Article by Barbara Confino in New York; Friday, Feb. 22, 2013
Together with Dada, Surrealism (and they really are two acts of the same play) was the most inventive of modern movements. An overwhelming number of contemporary practices and attitudes can be traced back to them. Most fundamentally they are responsible for a paradigmatic shift in the definition of the artist. From a craftsman practicing a hard won skill, the artist became someone who sets a process in motion. Now you could pour something, rip something, rub something, paste something, or burn something with no idea of the outcome. The artist, like Aristotle’s god, is merely the Prime Mover. The rest is up to Chance.
As the title of their Bureau of Surrealist Research attests, Surrealists saw themselves first and foremost as explorers, agents of discovery in the mysterious realms of chance and the unconscious, and only secondarily as artists who bring back to the conscious, normal, daylight world, trophies. Esthetic and craft concerns were––and continue to be for many artists––suspect.
Because chance brings with it the unexpected, the unforeseen, and occasionally, the marvelous, (a surrealist euphemism for the new and the strange) chance was one of their main allies. Indeed, the Surrealists loved everything odd. More than any other modernist movement they were responsible for that love of the grotesque nowadays equated with cutting edge.
The superb Drawing Surrealism show at the Morgan Library in New York offers an excellent opportunity to follow these explorations via that most transparent and spontaneous of media: drawing. With its affinities to writing and the pictographic origins of language, drawing gives us a window onto the mind of the draftsman in a way painting finds harder to do. The Surrealists, especially, with their love of games, of improvisation and chance, used drawing to map the errant unconscious and its discoveries. Furthermore, techniques like frottage were best executed with graphite, although delcomania was more partial to ink. Both were techniques in which chance imagery offered a point of departure for more deliberate work. The Morgan provides excellent examples of ways in which drawing media were enlisted in the Surrealist search for the Marvelous.
Since photography, or to be more precise, the photogram, is drawing with light, it has a place on honor in the exhibit. Man Ray, the surrealist polymath par excellence, was the greatest exponent of the form and he is well represented in the show. Often very beautiful, the photogram’s exquisite gradations of grey flourish in an abstract space. Of all the surrealist genres it is the least shocking and earns its avant garde credentials primarily through its denial of optical illusion.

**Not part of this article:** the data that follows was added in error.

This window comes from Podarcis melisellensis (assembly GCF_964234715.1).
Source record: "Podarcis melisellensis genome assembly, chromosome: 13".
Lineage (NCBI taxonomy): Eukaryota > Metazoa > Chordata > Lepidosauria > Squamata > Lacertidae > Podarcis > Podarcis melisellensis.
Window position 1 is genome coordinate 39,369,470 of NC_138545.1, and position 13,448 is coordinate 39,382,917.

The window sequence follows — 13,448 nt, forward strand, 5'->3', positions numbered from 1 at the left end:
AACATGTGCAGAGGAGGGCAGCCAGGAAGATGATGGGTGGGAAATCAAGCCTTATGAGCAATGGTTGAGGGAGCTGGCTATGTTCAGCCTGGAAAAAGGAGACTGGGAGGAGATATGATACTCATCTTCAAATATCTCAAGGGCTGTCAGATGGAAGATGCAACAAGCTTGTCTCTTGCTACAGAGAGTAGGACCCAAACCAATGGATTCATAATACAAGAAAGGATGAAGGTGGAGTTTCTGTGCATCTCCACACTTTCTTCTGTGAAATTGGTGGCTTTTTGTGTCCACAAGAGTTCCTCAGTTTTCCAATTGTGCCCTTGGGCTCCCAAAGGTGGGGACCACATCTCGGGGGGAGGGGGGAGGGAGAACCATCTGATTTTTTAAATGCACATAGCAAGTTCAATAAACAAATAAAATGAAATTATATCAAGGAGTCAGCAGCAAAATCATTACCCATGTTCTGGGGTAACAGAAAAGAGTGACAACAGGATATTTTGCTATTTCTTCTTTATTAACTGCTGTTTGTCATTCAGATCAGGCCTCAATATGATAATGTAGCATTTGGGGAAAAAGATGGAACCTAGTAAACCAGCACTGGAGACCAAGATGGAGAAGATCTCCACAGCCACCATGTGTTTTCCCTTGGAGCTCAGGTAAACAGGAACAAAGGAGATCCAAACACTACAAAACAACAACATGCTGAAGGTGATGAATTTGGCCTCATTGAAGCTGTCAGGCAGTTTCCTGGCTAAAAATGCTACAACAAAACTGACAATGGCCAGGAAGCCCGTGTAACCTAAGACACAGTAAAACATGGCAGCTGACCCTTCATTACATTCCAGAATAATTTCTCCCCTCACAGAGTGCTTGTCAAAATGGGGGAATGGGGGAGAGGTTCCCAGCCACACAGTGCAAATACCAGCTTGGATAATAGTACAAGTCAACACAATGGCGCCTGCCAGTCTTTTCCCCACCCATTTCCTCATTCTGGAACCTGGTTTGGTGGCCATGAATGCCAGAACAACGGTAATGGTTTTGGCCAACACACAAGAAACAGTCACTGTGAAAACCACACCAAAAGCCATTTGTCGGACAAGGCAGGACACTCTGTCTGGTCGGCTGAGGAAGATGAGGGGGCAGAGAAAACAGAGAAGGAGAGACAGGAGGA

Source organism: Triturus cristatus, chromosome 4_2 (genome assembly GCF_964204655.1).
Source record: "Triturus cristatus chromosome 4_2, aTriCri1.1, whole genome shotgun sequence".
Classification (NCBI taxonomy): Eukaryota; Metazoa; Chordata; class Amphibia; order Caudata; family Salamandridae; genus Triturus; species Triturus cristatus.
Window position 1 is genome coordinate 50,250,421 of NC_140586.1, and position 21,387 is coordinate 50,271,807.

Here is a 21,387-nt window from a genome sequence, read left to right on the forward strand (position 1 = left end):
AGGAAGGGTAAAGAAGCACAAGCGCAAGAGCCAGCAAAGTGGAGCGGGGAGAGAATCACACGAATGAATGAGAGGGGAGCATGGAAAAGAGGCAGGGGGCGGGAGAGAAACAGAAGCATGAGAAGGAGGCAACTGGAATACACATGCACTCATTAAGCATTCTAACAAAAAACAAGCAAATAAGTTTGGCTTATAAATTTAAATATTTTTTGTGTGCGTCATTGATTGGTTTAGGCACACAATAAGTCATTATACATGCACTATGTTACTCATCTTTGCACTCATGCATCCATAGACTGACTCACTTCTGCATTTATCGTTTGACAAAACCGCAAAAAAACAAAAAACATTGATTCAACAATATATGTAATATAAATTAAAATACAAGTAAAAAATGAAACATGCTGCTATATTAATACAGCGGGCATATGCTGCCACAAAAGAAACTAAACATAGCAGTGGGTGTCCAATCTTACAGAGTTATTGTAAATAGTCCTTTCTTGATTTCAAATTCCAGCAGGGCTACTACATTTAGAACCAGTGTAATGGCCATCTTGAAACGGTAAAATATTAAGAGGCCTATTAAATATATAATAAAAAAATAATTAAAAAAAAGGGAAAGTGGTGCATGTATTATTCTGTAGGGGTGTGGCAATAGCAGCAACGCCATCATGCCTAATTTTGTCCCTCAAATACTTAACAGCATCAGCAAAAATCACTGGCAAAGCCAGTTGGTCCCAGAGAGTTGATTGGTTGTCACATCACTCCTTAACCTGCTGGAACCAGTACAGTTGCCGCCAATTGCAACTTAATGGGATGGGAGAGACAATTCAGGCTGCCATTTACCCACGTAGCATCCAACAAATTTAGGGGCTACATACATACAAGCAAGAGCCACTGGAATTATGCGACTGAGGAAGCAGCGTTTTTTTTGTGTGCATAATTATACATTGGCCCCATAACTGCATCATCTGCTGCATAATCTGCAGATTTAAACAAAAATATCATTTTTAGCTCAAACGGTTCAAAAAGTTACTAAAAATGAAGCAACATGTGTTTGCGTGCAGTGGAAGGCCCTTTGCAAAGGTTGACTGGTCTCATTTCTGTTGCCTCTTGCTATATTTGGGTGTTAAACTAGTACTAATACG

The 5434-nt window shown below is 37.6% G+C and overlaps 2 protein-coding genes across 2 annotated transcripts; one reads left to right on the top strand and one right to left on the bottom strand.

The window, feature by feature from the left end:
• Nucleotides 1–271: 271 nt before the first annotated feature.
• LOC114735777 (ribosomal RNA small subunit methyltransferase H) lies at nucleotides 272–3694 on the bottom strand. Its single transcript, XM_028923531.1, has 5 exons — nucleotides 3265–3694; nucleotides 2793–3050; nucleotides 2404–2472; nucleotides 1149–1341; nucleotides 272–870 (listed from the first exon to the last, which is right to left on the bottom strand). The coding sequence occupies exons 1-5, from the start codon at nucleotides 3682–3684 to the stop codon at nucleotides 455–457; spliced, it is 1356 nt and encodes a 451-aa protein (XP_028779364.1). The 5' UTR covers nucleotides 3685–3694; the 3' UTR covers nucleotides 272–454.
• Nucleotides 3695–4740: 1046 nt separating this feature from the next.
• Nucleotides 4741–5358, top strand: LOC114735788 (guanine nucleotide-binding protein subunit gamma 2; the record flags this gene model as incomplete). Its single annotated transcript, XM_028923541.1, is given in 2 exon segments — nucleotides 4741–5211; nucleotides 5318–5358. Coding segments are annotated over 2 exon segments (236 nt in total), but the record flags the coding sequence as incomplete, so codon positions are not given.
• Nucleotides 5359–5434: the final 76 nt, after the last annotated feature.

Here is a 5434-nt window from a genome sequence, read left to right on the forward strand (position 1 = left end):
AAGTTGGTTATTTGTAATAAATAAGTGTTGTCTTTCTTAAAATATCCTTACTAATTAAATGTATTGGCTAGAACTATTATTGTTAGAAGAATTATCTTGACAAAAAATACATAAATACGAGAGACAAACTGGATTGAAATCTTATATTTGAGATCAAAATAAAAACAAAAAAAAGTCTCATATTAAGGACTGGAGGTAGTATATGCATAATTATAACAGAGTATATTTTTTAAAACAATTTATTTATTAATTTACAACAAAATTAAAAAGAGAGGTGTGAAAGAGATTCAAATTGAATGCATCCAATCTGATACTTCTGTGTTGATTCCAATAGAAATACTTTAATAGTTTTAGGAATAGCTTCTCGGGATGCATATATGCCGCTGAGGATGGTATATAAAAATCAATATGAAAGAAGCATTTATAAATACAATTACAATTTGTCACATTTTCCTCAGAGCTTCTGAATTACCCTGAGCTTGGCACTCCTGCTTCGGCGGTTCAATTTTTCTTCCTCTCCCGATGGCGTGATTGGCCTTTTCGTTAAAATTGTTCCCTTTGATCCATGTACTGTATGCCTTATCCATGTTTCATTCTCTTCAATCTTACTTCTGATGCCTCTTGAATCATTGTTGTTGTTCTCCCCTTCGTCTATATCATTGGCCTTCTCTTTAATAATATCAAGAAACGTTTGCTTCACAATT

If the photogram tends towards abstraction, photo collage employs the real, finding strangeness in its fragmentation and poetry in its juxtapositions. While not the inventors of photo collage (the incomparable Hannah Hoch was probably its greatest exponent) nor of collage itself, they took it to new heights. Max Ernst’s collage novels, for instance, are unsurpassed in inventive and suggestive power. But it was for others, such as Adriano Del Valle and Georges Hugnet, both represented at the Morgan, to use photography directly in collage, a practice that later flourished in the work of Rauschenberg and Warhol, and continues unabated today. In fact, the use of photography has become a commonplace in contemporary art, be it conceptual, installation, mixed media, or simply undefined. And this ubiquitiousness can be at least partially attributed to surrealist influence.
It was the Dadaists and the Surrealists, along with their precursors, the Futurists, who truly went Beyond Painting, to use Max Ernst’s celebrated phrase. Although skill in the service of art has never been abandoned, it no longer defines the artistic enterprise as it once did. Some might argue that the Cubists had already redefined art, but Cubism was an art of the mind executed primarily by the brush; it was not the stepchild of chance and the unconscious. While alert to any interesting accident that might occur, the Cubists were nothing if not deliberate. A truly revolutionary notion of art was the work of others. In Drawing Surrealism we can follow its path through one radical permutation after another in a show not to be missed.
Barbara Confino is an artist and writer based in New York City. Her work has been featured at the Brooklyn Museum and is housed in such collections as the British Museum Library, the Bibliotheque Nationale de France and the Staatsbibliothek of Berlin. She is Associate Editor of the New York Photo Review, where she reviews the current photography scene. For two years she was Artist-In-Residence at New York’s Polytechnic University and she teaches at CUNY’s New York City College of Technology. Her installation, the Genetic Wars can be seen at www.thegeneticwars.com. Further writings of Barbara Confino can be found at perceptionsinpassing.com